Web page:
They should be consummate professionals whose first duty should be to protect the deposits of customers and the bank’s capital. They should not do anything which puts the bank at undue risk.

The insidious habit of rewarding those who bring in revenue with hefty commissions have to be stopped so that bankers do not take risks which put their banks at undue risk which will eventually require trillion of dollars in rescue from governments.

Regulators should again make clear demarcations between those financial institutions who are custodians of public money and those who are not and hold the former to much higher standards of accountability and integrity.

Shareholders of financial institutions who are custodians of public money should be led to expect a lower rate of return on their investments but they should also be led to expect a lower corresponding rate of risk befitting that of major institutions which are so vital for the proper functioning of the economy.

Enforcers should focus on bringing individuals responsible for these losses to book and throwing criminal charges at them which will put them behind bars for long periods of time, befitting their severity. Society at large tends to treat white-collar criminals with kid gloves.

When derivatives trading and deception brought major Wall Street firms such as Enron and WorldCom to their knees and eventual collapse in the early 2000s, enforcers brought to book key executives who are spending time behind bars.

But despite the near collapse of the world’s financial system, despite fraudulent behaviour, despite misrepresentation and deception, despite selling structured products of dubious value and then promptly taking positions against them, despite fixing of reference interest rates, despite money laundering and despite many other crimes still to be unearthed, no one has been brought to account.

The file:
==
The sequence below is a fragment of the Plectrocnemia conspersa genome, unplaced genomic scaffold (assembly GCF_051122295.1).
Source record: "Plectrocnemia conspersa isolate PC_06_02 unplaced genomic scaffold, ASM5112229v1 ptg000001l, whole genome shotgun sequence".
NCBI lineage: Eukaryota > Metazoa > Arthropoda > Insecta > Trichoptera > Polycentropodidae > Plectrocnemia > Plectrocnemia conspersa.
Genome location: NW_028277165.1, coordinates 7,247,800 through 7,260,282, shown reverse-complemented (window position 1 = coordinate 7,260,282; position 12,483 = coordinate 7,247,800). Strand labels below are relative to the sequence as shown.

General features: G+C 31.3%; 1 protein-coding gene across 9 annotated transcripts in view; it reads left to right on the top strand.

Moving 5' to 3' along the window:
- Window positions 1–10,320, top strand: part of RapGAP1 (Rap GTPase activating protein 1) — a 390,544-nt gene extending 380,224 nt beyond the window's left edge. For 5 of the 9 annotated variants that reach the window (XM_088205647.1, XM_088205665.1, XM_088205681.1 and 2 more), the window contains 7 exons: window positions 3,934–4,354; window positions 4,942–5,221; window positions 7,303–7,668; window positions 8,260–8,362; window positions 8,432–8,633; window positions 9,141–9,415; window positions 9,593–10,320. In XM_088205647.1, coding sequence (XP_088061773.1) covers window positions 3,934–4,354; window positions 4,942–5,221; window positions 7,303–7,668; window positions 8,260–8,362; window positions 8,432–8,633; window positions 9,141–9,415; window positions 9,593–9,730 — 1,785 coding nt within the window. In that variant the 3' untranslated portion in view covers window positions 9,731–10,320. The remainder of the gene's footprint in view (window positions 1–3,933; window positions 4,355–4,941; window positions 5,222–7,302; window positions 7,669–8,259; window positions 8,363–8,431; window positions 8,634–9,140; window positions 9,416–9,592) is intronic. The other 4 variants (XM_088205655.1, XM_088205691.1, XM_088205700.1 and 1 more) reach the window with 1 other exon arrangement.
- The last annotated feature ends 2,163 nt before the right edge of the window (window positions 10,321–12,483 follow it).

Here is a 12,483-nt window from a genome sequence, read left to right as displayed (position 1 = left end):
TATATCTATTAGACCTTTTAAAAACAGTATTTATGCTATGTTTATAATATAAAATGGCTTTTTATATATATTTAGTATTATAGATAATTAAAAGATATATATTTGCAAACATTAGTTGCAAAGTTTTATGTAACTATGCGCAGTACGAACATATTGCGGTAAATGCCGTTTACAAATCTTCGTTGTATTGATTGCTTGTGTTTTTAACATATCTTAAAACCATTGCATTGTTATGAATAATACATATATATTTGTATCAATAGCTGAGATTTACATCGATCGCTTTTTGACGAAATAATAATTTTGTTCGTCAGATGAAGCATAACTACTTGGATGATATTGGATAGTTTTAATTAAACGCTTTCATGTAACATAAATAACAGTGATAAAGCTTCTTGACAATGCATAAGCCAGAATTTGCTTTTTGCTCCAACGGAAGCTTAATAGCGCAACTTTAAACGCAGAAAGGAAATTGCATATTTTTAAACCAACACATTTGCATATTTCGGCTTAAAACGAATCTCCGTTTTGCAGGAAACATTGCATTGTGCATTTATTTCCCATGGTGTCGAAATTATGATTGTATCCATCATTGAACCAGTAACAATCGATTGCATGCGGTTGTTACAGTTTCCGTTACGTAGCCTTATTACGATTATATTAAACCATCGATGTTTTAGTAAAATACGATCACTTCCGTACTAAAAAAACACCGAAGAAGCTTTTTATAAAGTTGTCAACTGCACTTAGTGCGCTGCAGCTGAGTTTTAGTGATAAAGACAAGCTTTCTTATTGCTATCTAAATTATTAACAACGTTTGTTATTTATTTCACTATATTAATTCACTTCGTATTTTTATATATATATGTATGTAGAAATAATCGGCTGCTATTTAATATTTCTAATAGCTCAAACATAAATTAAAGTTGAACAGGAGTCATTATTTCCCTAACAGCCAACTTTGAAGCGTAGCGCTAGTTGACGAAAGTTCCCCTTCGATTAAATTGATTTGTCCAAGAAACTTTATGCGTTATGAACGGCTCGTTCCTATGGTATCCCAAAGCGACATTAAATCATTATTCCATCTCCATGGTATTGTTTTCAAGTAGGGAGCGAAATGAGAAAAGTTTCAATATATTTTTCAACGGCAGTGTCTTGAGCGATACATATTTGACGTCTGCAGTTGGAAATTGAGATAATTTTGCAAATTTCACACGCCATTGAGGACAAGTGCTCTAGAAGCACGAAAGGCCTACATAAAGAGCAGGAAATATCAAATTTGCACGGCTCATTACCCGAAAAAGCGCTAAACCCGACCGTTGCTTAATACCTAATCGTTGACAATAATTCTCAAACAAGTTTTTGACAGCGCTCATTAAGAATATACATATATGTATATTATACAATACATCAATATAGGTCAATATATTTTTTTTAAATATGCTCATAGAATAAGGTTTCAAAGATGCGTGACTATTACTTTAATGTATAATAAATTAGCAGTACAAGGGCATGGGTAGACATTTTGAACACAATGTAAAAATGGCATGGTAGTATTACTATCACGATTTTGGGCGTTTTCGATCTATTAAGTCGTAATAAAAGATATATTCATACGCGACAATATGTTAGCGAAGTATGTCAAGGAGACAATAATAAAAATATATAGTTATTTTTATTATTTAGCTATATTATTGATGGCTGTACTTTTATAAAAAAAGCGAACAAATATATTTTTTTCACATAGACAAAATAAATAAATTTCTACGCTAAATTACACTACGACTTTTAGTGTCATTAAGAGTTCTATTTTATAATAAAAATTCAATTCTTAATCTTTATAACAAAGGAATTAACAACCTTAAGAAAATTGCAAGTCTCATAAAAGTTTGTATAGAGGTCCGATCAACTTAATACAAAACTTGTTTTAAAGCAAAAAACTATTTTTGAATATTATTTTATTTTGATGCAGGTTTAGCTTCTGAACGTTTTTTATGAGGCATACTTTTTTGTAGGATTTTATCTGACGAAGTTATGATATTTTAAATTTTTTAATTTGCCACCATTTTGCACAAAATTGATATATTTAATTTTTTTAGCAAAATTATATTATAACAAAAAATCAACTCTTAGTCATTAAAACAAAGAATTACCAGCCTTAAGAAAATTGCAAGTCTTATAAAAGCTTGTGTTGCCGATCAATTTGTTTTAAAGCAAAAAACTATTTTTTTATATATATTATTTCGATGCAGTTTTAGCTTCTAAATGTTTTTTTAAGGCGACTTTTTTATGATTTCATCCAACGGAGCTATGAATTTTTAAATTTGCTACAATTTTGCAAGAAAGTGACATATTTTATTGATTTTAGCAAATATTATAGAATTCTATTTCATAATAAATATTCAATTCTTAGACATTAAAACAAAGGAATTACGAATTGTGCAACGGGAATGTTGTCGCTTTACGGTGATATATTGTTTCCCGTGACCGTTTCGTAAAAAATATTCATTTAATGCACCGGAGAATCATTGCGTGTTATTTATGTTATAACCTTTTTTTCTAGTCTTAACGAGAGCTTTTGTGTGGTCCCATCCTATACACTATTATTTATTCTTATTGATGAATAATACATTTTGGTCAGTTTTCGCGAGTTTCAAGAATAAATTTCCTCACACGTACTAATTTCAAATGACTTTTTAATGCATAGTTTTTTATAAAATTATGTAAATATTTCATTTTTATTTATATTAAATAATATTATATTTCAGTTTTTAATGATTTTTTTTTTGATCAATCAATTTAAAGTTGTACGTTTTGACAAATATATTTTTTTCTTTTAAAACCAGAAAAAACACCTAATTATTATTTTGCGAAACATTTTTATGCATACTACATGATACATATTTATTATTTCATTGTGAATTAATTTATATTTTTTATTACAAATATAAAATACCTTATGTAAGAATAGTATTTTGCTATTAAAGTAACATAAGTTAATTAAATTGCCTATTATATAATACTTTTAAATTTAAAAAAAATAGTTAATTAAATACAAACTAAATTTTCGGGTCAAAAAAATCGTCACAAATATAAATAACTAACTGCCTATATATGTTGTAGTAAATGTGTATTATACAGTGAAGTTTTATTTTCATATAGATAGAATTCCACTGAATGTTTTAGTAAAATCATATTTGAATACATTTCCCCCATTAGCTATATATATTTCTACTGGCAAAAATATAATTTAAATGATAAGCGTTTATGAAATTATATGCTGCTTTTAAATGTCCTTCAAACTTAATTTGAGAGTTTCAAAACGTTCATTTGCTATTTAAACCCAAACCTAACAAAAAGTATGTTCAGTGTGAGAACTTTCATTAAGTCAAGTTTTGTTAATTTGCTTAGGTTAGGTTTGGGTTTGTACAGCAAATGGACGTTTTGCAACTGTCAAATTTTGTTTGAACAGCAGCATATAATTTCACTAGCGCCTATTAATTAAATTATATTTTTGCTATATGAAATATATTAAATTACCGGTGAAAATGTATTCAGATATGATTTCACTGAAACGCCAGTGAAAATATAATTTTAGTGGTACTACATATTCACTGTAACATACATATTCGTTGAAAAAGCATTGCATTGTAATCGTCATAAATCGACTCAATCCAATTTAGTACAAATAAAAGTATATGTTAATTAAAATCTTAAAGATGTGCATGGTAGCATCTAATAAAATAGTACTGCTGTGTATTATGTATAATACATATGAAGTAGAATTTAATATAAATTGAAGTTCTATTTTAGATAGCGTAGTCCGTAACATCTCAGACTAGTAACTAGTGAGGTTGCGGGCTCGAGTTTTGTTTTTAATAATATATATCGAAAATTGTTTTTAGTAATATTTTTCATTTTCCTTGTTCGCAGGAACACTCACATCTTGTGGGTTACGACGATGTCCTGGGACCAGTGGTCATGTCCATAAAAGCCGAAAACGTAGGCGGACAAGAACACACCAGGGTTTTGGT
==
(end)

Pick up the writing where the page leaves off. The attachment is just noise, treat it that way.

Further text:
Fining institutions leaves those individuals responsible free. In fact, settlements made come with the agreement that there will be no prosecution of individual bank staff and gives major incentive for others to do the same.

They are safe in the belief that the institution will pay the price and they will go free in the event things turn wrong. Otherwise, they will end up millionaires and even billionaires. How convenient an arrangement!

There is anarchy in the financial markets and a state of lawlessness which encourages heists of unimaginable proportions without risk of punishment. If we don’t watch it, the losses will do the world economy, and all of us, in.

A Question of Business

> Independent consultant and writer P. Gunasegaram ( is amazed that people can get away with so much by just repeating two words: free markets.

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HSBC exposed: Drug money banking, terror dealings, money laundering!

HSBC hid ‘$16bn,’ says a US senate

HSBC concealed more than $US16 billion in sensitive transactions to Iran, a US Senate panel says.

The HSBC Private Bank in Geneva Source: AFP

SHAMED HSBC Bank executives have admitted to allowing Iran, terrorists and drug dealers to launder billions of dollars.

With the international banking sector already under fire for manipulating interest rates and reckless trading, HSBC said more should have been done to prevent years of abuse amounting to tens of billions of dollars of illicit transactions.

US politicians grilled HSBC executives and US Treasury officials for failing to guard against money laundering they said benefited Mexican drug lords and terrorist networks, and for their bypassing of sanctions on Iran.